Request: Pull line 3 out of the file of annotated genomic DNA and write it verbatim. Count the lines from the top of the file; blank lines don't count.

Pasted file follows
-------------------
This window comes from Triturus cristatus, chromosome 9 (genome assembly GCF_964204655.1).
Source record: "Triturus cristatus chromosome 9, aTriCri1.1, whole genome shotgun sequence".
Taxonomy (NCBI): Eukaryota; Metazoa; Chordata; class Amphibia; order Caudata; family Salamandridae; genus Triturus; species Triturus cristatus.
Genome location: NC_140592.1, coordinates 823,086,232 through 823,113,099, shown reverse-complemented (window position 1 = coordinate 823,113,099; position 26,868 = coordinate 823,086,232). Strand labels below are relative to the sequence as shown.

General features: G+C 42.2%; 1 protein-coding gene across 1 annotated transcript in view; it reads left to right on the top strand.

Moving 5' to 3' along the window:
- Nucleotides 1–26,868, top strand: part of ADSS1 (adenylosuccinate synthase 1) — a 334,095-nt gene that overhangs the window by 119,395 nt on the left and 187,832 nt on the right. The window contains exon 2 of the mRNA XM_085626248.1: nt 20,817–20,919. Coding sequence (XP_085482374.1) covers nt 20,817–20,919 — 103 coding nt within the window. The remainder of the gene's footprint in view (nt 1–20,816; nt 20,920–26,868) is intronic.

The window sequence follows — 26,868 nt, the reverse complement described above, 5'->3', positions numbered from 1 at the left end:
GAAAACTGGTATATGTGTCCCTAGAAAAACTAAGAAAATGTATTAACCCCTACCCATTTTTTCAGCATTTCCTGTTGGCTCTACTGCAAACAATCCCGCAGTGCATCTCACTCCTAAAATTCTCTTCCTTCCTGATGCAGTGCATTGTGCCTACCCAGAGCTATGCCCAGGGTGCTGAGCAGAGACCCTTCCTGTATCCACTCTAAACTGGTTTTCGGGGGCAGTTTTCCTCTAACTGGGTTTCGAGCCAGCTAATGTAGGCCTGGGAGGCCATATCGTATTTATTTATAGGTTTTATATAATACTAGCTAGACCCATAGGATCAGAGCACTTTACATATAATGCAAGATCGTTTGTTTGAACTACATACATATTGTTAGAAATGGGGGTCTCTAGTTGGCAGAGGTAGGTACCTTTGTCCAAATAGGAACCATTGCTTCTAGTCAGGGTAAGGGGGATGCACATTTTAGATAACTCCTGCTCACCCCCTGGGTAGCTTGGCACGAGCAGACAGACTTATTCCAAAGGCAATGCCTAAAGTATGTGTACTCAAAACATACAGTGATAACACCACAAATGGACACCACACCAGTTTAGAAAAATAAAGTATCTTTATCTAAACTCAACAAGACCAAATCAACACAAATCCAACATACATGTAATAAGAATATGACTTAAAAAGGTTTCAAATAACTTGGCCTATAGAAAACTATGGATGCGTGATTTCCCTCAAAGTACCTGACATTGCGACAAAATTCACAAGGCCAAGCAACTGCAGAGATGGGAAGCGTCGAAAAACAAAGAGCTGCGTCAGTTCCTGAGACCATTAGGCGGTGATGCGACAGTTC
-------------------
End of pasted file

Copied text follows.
Taxonomy (NCBI): Eukaryota; Metazoa; Chordata; class Amphibia; order Caudata; family Salamandridae; genus Triturus; species Triturus cristatus.